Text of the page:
Refocus Ministry was started by Christina Embree, wife to Pastor Luke, mom to three wonderful kids, and church planter at Plowshares BIC. With years of experience in family ministry and children’s ministry, she is passionate about seeing churches partnering with families to encourage faith formation at home and equipping parents to disciple their kids in the faith. She recently graduated with a Masters of Arts in Ministry focusing on Family, Youth and Children’s Ministry at Wesley Seminary, she also blogs at www.refocusministry.org and is a contributing blogger at D6 Family, ChurchLeaders.com, and Seedbed

*The advertisements at the bottom of this page are chosen by WordPress, not by ReFocus Ministry, and do not necessarily reflect the opinions and values of the author. 

 

God is Not Bored with Us

“Do it again!”

boys-286158_1920The cry of every child who sees a funny faces, watches a “magic” trick, listens to a silly voice, snuggles with mommy, plays with daddy, swings with grandma, and rides a bike with grandpa.  I can’t tell you how many times we watched the same episode of Dora with our middle child or read the same book with our oldest.  And at Christmas, we do a lot of the same things we’ve always done. But let’s be honest…sometimes the repetition can get…boring?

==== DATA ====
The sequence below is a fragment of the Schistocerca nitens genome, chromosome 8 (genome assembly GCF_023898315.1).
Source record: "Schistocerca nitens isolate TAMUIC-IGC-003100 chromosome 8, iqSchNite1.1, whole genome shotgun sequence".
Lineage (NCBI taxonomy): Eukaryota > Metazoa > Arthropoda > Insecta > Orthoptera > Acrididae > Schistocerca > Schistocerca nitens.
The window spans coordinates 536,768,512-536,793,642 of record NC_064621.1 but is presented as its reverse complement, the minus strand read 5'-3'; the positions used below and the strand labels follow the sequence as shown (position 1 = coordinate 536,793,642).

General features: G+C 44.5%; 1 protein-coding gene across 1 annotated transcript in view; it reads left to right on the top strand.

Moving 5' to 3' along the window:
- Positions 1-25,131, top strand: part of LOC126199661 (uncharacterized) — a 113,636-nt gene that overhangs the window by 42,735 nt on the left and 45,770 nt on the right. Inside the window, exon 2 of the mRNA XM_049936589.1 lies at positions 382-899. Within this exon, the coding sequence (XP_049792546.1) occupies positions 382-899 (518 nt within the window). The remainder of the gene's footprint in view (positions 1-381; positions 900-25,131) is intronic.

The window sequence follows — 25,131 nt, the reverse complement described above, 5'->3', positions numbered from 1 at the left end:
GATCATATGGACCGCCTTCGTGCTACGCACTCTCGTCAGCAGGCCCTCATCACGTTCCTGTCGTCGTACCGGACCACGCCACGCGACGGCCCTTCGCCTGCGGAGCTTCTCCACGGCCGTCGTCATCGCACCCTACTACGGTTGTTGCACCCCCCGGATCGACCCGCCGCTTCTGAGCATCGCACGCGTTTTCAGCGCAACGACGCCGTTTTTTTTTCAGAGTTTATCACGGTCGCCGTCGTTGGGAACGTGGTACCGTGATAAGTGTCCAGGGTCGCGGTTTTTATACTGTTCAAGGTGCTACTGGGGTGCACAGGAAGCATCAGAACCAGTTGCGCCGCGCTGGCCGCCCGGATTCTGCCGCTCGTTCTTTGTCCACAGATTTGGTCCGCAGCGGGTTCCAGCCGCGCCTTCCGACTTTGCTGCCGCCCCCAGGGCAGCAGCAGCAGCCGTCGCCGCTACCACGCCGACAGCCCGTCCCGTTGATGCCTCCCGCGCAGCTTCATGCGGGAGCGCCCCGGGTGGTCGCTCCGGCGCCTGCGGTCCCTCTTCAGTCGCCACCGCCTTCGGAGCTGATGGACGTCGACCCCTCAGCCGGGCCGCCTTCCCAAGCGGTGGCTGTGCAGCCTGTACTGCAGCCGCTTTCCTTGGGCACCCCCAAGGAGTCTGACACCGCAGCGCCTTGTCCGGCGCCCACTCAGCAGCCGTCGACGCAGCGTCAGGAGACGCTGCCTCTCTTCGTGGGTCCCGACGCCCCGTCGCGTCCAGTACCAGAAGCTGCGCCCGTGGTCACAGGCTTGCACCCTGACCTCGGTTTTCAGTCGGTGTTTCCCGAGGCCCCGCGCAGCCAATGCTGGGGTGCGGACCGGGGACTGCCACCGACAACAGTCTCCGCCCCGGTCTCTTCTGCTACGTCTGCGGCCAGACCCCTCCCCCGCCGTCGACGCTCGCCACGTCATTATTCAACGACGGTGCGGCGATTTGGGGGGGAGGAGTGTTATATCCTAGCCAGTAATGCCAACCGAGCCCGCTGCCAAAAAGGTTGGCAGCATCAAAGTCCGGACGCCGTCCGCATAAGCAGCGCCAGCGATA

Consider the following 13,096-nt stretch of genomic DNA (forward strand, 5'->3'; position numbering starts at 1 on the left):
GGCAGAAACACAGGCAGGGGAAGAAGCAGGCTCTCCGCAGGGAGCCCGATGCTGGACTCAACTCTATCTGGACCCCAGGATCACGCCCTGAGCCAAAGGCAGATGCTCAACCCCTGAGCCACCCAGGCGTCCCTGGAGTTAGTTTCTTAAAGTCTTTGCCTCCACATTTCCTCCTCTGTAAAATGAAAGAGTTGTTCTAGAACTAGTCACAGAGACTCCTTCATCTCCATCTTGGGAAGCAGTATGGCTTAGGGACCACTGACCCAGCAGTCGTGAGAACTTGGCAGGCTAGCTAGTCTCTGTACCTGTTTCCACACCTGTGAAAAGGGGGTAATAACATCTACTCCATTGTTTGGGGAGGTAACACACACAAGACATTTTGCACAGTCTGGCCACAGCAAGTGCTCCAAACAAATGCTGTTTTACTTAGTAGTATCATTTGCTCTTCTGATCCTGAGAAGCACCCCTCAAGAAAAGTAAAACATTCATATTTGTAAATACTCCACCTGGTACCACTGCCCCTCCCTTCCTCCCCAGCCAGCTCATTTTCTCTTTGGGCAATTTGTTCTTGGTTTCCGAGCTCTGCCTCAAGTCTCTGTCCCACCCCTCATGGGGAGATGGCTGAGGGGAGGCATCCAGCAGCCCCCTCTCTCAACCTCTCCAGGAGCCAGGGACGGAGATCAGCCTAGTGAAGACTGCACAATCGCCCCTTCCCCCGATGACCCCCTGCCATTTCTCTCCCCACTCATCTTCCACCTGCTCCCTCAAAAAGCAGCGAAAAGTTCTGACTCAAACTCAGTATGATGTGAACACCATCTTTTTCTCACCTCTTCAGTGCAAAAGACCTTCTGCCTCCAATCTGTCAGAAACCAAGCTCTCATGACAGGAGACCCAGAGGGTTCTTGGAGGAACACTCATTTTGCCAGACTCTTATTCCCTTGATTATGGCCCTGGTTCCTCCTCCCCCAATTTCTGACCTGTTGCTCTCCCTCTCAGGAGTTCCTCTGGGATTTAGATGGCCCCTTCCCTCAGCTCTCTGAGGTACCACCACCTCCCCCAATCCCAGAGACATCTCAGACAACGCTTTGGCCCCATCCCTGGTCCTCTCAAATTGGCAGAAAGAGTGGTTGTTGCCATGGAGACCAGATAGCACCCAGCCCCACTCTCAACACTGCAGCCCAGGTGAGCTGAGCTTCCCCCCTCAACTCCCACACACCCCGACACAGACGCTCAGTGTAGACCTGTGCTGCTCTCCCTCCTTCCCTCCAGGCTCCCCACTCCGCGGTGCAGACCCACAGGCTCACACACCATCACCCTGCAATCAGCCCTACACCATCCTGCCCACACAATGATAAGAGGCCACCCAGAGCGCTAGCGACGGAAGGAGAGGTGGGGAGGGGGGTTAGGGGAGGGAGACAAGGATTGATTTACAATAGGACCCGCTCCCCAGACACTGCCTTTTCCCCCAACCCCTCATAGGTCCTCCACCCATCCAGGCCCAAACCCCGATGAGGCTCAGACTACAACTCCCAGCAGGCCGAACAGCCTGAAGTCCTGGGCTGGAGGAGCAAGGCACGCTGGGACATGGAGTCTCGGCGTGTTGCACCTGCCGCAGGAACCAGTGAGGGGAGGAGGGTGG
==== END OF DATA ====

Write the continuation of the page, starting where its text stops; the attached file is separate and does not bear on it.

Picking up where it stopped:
Tell me you understand this weariness.

I love my kids, but I should not be able to quote every line of Dora’s exciting plan to find Grandma’s house or Dr. Suess description of uniquely colored food.  And as much as I love Christmas…  Well, you get the picture.

It gets old.  It gets monotonous.  It’s…boring.

But I once read a thought from G. K. Chesterton, celebrated theologian, author, and philosopher of the 20th century, that changed my perception of this repetition forever. His words challenged me to look at God, my kids, and eternity in a whole new light and consider my own walk of faith.  He writes:

Because children have abounding vitality, because they are in spirit fierce and free, therefore they want things repeated and unchanged. They always say, ‘Do it again’; and the grown-up person does it again until he is nearly dead. (AMEN!)

For grown-up people are not strong enough to exult in monotony. But perhaps God is strong enough to exult in monotony. (Oh…)

It is possible that God says every morning, ‘Do it again’ to the sun; and every evening, ‘Do it again’ to the moon. It may not be automatic necessity that makes all daisies alike; it may be that God makes every daisy separately, but has never got tired of making them. It may be that He has the eternal appetite of infancy; for we have sinned and grown old, and our Father is younger than we. (...Wow…)

For me, this one of of those #mindblown moments…